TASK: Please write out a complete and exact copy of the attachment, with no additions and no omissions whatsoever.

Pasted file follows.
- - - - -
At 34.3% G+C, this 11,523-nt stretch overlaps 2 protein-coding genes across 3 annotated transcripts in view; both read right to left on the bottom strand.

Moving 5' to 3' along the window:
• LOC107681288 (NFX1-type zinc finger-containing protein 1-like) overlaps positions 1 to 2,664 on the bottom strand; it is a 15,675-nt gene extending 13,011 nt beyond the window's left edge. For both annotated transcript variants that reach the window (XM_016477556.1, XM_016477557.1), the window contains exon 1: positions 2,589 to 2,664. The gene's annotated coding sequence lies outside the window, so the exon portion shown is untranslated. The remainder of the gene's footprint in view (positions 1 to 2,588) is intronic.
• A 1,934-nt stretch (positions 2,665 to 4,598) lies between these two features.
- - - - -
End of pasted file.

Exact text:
At 34.3% G+C, this 11,523-nt stretch overlaps 2 protein-coding genes across 3 annotated transcripts in view; both read right to left on the bottom strand.

Moving 5' to 3' along the window:
• LOC107681288 (NFX1-type zinc finger-containing protein 1-like) overlaps positions 1 to 2,664 on the bottom strand; it is a 15,675-nt gene extending 13,011 nt beyond the window's left edge. For both annotated transcript variants that reach the window (XM_016477556.1, XM_016477557.1), the window contains exon 1: positions 2,589 to 2,664. The gene's annotated coding sequence lies outside the window, so the exon portion shown is untranslated. The remainder of the gene's footprint in view (positions 1 to 2,588) is intronic.
• A 1,934-nt stretch (positions 2,665 to 4,598) lies between these two features.